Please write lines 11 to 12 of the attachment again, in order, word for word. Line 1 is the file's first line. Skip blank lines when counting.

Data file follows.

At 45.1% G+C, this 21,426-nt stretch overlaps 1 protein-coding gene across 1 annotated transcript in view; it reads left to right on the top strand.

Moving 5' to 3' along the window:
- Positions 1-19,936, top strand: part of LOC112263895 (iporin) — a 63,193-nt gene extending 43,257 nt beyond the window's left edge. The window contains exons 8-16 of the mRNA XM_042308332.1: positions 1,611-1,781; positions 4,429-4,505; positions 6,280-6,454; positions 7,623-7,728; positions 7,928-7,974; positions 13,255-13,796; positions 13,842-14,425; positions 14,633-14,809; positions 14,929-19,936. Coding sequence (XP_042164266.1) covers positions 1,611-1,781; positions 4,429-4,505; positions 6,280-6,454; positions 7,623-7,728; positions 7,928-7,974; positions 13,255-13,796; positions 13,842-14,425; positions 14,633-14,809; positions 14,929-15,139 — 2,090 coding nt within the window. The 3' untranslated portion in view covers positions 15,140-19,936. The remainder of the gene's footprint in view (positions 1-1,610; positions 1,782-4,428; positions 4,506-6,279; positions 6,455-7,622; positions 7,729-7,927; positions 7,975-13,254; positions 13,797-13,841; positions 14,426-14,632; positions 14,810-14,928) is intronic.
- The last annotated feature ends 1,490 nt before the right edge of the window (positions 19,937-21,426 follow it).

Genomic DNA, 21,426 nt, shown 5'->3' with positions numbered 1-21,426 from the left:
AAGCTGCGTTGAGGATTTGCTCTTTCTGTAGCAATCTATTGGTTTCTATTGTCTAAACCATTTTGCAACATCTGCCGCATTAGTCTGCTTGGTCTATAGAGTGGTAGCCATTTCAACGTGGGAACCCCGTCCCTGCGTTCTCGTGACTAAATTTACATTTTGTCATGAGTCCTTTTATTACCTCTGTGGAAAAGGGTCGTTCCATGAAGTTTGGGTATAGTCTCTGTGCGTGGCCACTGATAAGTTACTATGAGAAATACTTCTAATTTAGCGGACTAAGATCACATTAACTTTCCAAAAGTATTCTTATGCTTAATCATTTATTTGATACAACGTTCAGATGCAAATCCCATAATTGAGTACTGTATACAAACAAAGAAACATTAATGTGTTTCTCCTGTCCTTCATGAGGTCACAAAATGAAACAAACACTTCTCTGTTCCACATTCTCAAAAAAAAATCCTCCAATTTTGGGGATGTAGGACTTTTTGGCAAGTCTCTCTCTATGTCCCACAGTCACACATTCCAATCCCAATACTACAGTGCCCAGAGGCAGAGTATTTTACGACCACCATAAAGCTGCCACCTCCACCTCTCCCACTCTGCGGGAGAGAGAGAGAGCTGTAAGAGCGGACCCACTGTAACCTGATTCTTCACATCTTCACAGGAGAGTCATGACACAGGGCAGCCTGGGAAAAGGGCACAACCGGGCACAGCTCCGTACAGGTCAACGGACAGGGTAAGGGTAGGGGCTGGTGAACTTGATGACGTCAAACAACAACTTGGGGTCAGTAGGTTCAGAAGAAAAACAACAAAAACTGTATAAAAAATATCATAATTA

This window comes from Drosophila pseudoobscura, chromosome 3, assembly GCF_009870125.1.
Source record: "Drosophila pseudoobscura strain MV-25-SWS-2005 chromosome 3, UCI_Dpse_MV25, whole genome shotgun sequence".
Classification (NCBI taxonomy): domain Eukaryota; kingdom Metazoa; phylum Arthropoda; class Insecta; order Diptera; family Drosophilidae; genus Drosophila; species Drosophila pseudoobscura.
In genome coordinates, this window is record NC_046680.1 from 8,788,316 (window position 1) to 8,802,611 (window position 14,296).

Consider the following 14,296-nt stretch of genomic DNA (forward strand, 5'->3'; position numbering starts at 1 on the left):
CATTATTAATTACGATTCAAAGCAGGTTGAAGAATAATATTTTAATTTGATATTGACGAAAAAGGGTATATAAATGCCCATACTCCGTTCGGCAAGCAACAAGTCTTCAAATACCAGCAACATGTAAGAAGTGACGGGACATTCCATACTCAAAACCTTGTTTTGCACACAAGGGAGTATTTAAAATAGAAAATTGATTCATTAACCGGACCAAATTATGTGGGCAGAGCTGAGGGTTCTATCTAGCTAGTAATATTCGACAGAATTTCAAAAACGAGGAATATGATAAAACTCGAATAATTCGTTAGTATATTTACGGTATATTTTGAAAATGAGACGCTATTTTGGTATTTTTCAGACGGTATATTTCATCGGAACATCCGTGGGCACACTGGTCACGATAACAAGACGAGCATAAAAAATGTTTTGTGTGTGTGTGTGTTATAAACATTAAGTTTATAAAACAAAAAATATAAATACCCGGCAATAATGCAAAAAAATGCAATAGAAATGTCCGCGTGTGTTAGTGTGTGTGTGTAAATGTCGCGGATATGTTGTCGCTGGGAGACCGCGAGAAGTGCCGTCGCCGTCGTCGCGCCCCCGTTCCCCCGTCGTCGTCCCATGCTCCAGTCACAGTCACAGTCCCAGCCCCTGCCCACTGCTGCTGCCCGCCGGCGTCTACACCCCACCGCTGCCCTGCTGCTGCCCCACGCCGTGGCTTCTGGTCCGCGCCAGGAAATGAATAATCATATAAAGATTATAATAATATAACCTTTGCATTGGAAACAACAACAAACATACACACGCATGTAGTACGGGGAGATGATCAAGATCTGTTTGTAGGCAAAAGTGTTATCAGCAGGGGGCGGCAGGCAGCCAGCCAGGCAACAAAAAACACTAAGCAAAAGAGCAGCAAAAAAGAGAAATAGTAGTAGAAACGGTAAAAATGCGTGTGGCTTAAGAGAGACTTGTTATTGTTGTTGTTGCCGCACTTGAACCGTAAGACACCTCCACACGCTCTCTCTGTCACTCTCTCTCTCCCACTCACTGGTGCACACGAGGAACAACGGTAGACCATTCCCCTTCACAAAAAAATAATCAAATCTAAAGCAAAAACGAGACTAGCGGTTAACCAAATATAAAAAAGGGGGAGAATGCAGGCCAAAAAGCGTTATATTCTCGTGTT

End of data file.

Consider the following 14,296-nt stretch of genomic DNA (forward strand, 5'->3'; position numbering starts at 1 on the left):
CATTATTAATTACGATTCAAAGCAGGTTGAAGAATAATATTTTAATTTGATATTGACGAAAAAGGGTATATAAATGCCCATACTCCGTTCGGCAAGCAACAAGTCTTCAAATACCAGCAACATGTAAGAAGTGACGGGACATTCCATACTCAAAACCTTGTTTTGCACACAAGGGAGTATTTAAAATAGAAAATTGATTCATTAACCGGACCAAATTATGTGGGCAGAGCTGAGGGTTCTATCTAGCTAGTAATATTCGACAGAATTTCAAAAACGAGGAATATGATAAAACTCGAATAATTCGTTAGTATATTTACGGTATATTTTGAAAATGAGACGCTATTTTGGTATTTTTCAGACGGTATATTTCATCGGAACATCCGTGGGCACACTGGTCACGATAACAAGACGAGCATAAAAAATGTTTTGTGTGTGTGTGTGTTATAAACATTAAGTTTATAAAACAAAAAATATAAATACCCGGCAATAATGCAAAAAAATGCAATAGAAATGTCCGCGTGTGTTAGTGTGTGTGTGTAAATGTCGCGGATATGTTGTCGCTGGGAGACCGCGAGAAGTGCCGTCGCCGTCGTCGCGCCCCCGTTCCCCCGTCGTCGTCCCATGCTCCAGTCACAGTCACAGTCCCAGCCCCTGCCCACTGCTGCTGCCCGCCGGCGTCTACACCCCACCGCTGCCCTGCTGCTGCCCCACGCCGTGGCTTCTGGTCCGCGCCAGGAAATGAATAATCATATAAAGATTATAATAATATAACCTTTGCATTGGAAACAACAACAAACATACACACGCATGTAGTACGGGGAGATGATCAAGATCTGTTTGTAGGCAAAAGTGTTATCAGCAGGGGGCGGCAGGCAGCCAGCCAGGCAACAAAAAACACTAAGCAAAAGAGCAGCAAAAAAGAGAAATAGTAGTAGAAACGGTAAAAATGCGTGTGGCTTAAGAGAGACTTGTTATTGTTGTTGTTGCCGCACTTGAACCGTAAGACACCTCCACACGCTCTCTCTGTCACTCTCTCTCTCCCACTCACTGGTGCACACGAGGAACAACGGTAGACCATTCCCCTTCACAAAAAAATAATCAAATCTAAAGCAAAAACGAGACTAGCGGTTAACCAAATATAAAAAAGGGGGAGAATGCAGGCCAAAAAGCGTTATATTCTCGTGTT